Each PPSA requires the “attachment” of a security interest to the collateral, in order for a security interest to be enforceable against a third party. There are specific provisions in the PPSAs that enumerate the requirements of attachment and determine when attachment occurs. Once a security interest has “attached”, a creditor must ensure that its security interest is “perfected”, either by registration of a financing statement or with certain types of collateral, or by possession or “control” of the collateral. Similarly, in Quebec, security by way of an hypothec is “perfected”: (i) by “publishing” (i.e. filing) a notice at the Personal and Movable Real Rights Registry Office maintained in the Province of Quebec, in the case of security over movable property without possession; (ii) by publishing the hypothec at the land register in the jurisdiction where the immovable property is located, in the case of security over immovable property; or (iii) by possession of the collateral, in the case of movable property that is tangible (i.e. “corporeal”) or representative in nature, as the case may be.
Personal Property Security Registration (PPSR)
Each PPSA jurisdiction maintains a separate central security registry, which requires registration (and searches) to be conducted in each province or territory in which the borrower has assets, or in which a debtor may be “deemed to be located” (i.e. chief executive office location). A “financing statement” is registered in respect of the security agreement. The information is then recorded and maintained in a database, which is available for searching by potential lenders, other creditors or purchasers. Strict rules govern the contents of a financing statement. Secured creditors are also required in a timely fashion to correct any errors in a registration, or file notices of changes to the essential elements of the registration. The registry system in Quebec is very similar to the PPSA jurisdictions in this regard.
Priorities within the PPSAs
The general rule under each PPSA is that the “first to perfect” will usually have priority over other security interests. This “first to perfect” rule, however, is subject to specific exceptions and super-priority for certain types of collateral in specified circumstances for a “purchase-money security interest” or “PMSI” or, in the majority of provinces, for perfection of a security interest by “control” in investment collateral. A PMSI is a security interest taken or reserved in collateral to secure payment of all or part of its price, or taken by a creditor who gives value for the purpose of enabling the debtor to acquire rights in or to the collateral, to the extent that the value is applied to acquire the rights. If a PMSI creditor strictly adheres to the rules set out in the applicable PPSA, the creditor will achieve priority over any other security interest in the same collateral granted by the same debtor, even though it is already registered in favour of another creditor. PMSI’s, however, may not have priority over Bank Act security. The “first to perfect” rule is also applicable in Quebec. Similar to the PPSAs, the CCQ also provides for certain exceptions to the rule.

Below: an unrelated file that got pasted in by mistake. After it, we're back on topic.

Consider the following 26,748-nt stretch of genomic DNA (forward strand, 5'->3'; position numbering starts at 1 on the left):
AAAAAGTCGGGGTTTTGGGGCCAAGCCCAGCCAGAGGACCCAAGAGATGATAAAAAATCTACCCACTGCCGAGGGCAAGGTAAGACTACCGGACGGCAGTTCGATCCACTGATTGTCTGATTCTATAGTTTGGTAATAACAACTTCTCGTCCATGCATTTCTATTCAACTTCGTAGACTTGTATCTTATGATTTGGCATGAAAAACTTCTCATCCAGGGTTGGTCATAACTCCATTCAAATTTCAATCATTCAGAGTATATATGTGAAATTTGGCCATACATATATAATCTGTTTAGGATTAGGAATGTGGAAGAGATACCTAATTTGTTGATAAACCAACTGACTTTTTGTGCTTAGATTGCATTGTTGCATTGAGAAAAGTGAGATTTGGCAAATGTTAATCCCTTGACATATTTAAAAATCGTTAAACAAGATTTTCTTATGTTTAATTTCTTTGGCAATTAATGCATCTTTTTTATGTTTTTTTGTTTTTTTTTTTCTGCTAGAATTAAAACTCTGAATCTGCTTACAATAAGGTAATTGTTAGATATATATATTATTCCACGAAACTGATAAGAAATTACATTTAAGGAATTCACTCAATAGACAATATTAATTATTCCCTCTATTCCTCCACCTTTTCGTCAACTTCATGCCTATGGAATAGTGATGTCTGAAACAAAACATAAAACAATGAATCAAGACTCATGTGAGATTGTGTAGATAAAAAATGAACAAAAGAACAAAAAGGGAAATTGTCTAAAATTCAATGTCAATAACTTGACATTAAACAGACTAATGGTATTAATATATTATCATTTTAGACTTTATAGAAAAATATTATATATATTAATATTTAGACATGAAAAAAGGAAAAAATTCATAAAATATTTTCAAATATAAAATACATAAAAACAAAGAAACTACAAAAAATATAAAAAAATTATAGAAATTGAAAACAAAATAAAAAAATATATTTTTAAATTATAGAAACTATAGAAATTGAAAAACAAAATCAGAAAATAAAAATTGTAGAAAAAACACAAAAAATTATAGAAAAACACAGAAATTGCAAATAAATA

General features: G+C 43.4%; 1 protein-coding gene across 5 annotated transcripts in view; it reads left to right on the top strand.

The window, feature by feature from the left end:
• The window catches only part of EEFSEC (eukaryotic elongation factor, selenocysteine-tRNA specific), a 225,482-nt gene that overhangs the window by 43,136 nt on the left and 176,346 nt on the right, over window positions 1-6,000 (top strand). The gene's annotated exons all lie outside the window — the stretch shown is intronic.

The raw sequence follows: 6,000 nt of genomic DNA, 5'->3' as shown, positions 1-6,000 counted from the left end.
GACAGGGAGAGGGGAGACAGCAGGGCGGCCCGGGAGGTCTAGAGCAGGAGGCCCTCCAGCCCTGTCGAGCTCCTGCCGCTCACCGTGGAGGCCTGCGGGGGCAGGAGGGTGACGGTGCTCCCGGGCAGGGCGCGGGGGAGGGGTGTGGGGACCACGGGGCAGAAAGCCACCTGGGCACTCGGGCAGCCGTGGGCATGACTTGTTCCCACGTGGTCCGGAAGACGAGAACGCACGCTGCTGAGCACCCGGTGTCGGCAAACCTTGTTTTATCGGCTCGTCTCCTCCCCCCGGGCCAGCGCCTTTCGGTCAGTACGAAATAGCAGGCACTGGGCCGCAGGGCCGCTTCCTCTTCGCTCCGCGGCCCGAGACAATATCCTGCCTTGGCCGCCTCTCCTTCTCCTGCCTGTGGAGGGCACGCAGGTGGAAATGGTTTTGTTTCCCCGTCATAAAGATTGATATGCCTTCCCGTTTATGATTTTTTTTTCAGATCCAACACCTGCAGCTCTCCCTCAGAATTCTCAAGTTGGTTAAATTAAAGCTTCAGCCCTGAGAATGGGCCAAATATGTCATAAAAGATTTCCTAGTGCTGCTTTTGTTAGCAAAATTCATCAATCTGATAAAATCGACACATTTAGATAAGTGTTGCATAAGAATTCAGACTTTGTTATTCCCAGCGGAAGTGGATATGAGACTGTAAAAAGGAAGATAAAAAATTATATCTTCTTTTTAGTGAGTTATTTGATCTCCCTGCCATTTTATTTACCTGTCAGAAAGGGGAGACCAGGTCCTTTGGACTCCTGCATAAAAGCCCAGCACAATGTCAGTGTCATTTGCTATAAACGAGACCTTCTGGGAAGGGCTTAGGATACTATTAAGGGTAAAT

Rights and Remedies upon Default
The PPSAs and the CCQ also contain comprehensive rules dealing with rights and remedies of creditors following default by their debtors. The rights of a secured party include, but are not limited to, the right to take possession of the collateral, the right to retain the collateral or the right to dispose of the collateral.
The PPSAs also enumerate rights and remedies of the debtor. These include, but are not limited to, the right to redeem the collateral or a right to reinstate the security agreement, and the right to receive notice of the creditors’ intentions upon default.
Each PPSA also specifies that in addition to the rights and remedies enumerated in the PPSA, the principles of law and equity continue to apply, unless they are inconsistent with the express provisions of the legislation.
The PPSAs have been in place in several jurisdictions in Canada for at least twenty-five years. There is considerably more certainty and consistency in commercial transactions, now that all jurisdictions (with the exception of Quebec) are using essentially the same statutory provisions and principles. Despite the differences in terminology, practices and procedures between Quebec and the PPSA provinces, in most cases, substantially the same or similar rights and remedies are available to creditors in Quebec, as those that apply in PPSA jurisdictions.